Date of Award

Summer 2014

Degree Type


Degree Name

Master of Science in Mechanical Engineering (MSME)


Mechanical Engineering

First Advisor

William E Anderson

Committee Chair

William E Anderson

Committee Member 1

Robert P Lucht

Committee Member 2

Steven F Son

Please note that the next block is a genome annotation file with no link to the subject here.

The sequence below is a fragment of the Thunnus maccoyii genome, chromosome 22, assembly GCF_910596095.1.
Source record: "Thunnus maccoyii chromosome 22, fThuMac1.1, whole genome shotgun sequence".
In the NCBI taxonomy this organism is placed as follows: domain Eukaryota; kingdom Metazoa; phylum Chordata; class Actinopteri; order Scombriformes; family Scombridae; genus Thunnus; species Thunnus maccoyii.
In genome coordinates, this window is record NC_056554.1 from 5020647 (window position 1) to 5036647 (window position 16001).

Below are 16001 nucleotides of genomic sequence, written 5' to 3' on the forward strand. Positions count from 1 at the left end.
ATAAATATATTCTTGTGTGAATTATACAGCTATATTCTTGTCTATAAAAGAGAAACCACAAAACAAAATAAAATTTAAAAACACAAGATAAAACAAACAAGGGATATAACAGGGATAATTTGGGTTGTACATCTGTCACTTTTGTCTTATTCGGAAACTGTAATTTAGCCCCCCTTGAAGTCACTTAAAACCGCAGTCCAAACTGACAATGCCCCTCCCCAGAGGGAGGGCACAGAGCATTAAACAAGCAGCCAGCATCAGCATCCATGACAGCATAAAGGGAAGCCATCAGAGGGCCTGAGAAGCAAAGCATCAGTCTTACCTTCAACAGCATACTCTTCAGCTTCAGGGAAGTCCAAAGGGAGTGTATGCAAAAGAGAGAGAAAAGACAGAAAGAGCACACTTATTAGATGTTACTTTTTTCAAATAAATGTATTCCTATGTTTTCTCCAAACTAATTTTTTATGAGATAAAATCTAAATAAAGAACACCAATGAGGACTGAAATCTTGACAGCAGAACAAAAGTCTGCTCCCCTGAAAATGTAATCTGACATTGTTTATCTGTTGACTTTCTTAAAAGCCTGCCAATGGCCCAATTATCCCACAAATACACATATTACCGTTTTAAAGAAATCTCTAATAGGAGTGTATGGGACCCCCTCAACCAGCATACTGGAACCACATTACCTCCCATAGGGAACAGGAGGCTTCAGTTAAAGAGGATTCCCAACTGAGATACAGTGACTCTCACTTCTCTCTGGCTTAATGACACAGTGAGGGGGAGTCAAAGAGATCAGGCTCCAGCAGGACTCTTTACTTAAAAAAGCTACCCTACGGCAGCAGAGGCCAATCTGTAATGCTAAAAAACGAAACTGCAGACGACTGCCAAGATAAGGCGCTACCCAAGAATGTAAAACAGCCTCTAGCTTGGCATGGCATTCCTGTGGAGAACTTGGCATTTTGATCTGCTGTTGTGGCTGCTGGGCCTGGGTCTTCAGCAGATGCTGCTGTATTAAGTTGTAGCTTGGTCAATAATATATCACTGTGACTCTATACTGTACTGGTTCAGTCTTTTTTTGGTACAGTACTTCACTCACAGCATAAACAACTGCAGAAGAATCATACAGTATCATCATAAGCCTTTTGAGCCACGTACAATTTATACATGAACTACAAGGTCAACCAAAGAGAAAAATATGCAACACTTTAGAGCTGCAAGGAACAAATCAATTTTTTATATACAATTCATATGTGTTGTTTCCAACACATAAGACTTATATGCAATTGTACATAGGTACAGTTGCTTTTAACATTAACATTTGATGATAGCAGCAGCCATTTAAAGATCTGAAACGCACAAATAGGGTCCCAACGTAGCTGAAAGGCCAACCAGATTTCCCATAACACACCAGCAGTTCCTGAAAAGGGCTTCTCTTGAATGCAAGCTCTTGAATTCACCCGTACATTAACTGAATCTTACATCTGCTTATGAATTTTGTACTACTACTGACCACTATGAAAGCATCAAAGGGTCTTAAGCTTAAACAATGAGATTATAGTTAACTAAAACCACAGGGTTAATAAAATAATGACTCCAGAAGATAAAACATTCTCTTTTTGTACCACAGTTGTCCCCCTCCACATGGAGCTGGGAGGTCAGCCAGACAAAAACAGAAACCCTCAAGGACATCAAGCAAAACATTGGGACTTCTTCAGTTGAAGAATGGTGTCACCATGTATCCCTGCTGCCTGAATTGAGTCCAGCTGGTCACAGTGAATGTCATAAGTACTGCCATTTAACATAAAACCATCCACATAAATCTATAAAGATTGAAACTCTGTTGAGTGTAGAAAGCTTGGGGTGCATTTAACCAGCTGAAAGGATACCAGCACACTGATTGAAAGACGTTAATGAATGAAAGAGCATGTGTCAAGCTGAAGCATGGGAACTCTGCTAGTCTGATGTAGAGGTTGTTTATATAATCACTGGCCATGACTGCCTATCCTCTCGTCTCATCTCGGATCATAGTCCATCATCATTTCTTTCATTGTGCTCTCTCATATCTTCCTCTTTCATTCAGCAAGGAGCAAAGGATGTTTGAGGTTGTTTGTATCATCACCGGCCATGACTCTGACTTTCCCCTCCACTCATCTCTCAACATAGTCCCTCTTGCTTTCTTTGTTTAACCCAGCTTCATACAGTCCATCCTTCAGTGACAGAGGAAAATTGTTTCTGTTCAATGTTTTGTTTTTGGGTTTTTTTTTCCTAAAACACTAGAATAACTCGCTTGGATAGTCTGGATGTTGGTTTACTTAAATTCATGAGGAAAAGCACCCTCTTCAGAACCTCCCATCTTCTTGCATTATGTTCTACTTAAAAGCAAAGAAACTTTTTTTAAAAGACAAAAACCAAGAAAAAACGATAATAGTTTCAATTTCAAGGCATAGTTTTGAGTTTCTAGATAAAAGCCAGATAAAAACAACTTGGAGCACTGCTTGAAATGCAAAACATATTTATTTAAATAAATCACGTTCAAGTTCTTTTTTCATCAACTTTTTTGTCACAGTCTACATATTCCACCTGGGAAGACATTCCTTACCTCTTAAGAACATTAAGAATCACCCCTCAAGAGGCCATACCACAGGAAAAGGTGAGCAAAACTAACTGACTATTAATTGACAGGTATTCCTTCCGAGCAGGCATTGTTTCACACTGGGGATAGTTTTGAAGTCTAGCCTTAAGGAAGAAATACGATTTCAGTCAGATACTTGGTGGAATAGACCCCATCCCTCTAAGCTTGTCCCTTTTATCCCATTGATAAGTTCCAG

In an effort to curb emissions from gas turbine engines, many low emission engine concepts have been developed. Among the most promising of these is the LDI (Lean Direct Injection). These systems operate at relatively low equivalence ratios close to blowout and are prone to instabilities. Combustion instabilities can reduce the life of the combustor by causing large pressure fluctuations and enhanced heat release to the walls of the combustor and reduce the efficiency of the engines. The understanding of combustion instabilities is vital to the implementation of such systems. Combustion instabilities are studied in an self-excited single element gas turbine combustor that uses an LDI element for fuel injection at elevetaed chamber pressures.^ The LDI combustor uses a swirler to ensure mixing of the air and the fuel and expansion of the swirl through a pressure swirl venturi to create a swirl stabilized flame. This project aims to study the heat release modes that occur in the combustor through measurement of light emissions from the flame using photodiodes that are sensitive to wavelengths of light produced by the flame. These are used along with high frequency pressure transducers. The focus is on the flame behavior in the diverging section of the venturi where the swirl is expanded and the flame starts since optic access cannot be obtained in this section. The use of photodiodes also facilitates the study of hydrodynamic modes that occur in the combustor alongside the thermoacoustics. A section which could accommodate the photodiodes was designed and installed on the LDI test rig in the Gas Turbine Cell at Maurice J Zucrow Propulsion Labs at Purdue University.^ The combustor was tested with this section and dynamic data was obtained from the pressure transducers and the photodiodes for a range of inlet air temperatures and range of equivalence ratios for each inlet air temperature. The dominant instability modes in both sets of data were analyzed and are presented in this document. The dominant heat release modes share similarities but often differ from the dominant pressure modes observed. The data also indicated the presence of azimuthal modes and suggested the presence of a PVC (precessing vortex core) although a definite PVC mode was not picked up by the photodiode data.^ Overall, the testing was successful and the heat release modes could be analyzed from the photodiode data but a complete picture could not be obtained due to noise and heating issues in the photodiodes which limited the amount of data that could be obtained.